For example, should I (as young guy) invest/work for a solar company or volunteer to protect the environment, and so on...now and in the future, to try and mitigate climate change? Or is that a meaningless gesture, because the flaws of human nature will ultimately make my efforts worthless and pointless, because of the failure of man to make collective change. I don't want to be a Doomer or a Pessimist--I want to be a realist, but the reality keeps pointing to me to the fact that we humans will be done in by are very nature,at some point down the road. So, I'll admit, I'm lost as to what actions I could take that will be meaningful and less harmful to our current collective situation. Maybe you can help in this dilemma. Thanks

Ben

the climate that worries me most is the climate of fear

Here is a little song I wrote
You might want to sing it note for note
Don't worry be happy
In every life we have some trouble
When you worry you make it double
Don't worry, be happy......

Bobby McFerrin - Don't Worry Be Happy http://youtu.be/d-diB65scQU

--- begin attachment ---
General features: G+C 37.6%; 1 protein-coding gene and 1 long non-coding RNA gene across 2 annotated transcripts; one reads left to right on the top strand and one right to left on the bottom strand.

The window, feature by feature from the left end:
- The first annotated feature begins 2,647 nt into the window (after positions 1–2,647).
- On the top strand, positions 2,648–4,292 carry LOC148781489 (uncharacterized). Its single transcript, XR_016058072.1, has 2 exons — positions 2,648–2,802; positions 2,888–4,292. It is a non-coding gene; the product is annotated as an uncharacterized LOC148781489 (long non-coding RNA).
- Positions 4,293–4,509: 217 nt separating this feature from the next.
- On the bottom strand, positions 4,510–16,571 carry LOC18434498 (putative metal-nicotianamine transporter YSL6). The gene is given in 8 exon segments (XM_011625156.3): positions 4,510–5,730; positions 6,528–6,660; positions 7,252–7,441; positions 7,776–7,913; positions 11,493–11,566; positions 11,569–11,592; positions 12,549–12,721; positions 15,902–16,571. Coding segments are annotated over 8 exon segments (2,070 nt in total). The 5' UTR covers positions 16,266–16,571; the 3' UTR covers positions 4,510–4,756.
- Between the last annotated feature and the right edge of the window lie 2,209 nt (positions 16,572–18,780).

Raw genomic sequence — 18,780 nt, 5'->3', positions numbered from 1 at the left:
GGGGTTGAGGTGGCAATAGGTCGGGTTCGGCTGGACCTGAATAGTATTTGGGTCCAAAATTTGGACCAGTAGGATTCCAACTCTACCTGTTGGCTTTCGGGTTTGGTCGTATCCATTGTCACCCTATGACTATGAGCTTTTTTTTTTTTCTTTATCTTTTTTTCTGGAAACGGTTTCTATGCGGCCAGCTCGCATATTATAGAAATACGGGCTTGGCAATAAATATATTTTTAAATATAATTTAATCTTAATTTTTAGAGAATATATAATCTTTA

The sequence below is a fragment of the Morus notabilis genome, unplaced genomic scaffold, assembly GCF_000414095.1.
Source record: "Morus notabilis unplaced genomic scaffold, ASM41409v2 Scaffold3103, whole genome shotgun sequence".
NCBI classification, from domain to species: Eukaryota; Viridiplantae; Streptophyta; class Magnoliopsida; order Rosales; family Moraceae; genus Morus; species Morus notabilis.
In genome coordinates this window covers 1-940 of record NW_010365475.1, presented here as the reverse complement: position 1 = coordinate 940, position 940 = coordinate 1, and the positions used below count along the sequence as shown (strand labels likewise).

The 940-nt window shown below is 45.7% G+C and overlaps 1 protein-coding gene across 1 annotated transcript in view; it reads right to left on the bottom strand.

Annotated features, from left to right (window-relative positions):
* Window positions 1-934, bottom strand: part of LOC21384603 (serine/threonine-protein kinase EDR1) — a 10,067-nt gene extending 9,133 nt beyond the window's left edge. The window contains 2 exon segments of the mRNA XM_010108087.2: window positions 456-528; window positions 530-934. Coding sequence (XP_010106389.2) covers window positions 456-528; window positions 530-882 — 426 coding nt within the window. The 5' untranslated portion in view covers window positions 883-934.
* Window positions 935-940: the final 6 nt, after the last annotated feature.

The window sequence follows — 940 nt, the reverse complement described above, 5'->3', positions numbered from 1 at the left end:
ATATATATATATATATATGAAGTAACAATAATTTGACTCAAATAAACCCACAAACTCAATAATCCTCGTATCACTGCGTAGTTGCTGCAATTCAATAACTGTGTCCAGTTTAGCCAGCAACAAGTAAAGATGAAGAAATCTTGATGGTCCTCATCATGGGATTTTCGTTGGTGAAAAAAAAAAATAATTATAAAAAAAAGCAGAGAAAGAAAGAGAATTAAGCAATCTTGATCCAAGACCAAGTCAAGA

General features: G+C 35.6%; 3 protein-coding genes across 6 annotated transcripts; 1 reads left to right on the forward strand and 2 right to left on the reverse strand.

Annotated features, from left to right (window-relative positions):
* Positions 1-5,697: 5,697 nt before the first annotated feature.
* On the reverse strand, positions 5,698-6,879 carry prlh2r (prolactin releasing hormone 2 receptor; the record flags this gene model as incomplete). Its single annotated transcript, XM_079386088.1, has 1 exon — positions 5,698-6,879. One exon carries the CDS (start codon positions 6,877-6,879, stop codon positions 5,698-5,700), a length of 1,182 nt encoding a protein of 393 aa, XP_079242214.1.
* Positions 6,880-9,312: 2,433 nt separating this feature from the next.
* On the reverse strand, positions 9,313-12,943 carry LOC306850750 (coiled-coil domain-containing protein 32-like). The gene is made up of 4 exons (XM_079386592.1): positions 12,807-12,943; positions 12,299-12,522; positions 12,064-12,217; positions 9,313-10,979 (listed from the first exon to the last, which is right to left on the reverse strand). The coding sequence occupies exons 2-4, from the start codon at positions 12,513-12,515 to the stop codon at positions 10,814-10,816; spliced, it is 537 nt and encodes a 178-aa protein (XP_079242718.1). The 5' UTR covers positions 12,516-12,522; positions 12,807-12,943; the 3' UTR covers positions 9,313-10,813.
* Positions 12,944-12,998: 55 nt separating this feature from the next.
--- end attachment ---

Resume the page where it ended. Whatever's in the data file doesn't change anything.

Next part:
rumor

If only we could get rid of all that fear of impending danger, we could finally devote our collective attention and effort towards conservation, sacrifice and adaptation in avoiding impending danger!

Well, that just makes perfect fucking sense.

That's just science, right there.

John D. Wheeler

I just had to check the numbers. Keleman is talking about potentially taking out 1 billion tons of CO2 per year according to the article you cited. According to cdiac.ornl.gov, in 2010 about 33.5 tons of CO2 was emitted from making cement and burning fossil fuels.

Really? We are supposed to have hope from that? So instead of hitting the brick wall at 67 mph we hit it at 65 mph? Okay, maybe we can find 32 more solutions like that... or maybe people could start making the hard choices and cutting back voluntarily. But I'm not holding my breath.

Dave S. Nottear

@ Dingo,

This is none of my business, but...

Reading your second paragraph - you sound like you feel it necessary "to do something" about the predicament we are in. Please remember, you are not responsible for the situation that more than 7 billion people have created over a period of centuries. Also, you do not have the "power" to alter the course of 7 billion people. And finally, you are not obligated to try and fix anything. The only thing you are "obligated" to do is to try and live through it (don't become cannon-fodder for some well-intentioned, but futile and maybe self-defeating "Crusade!").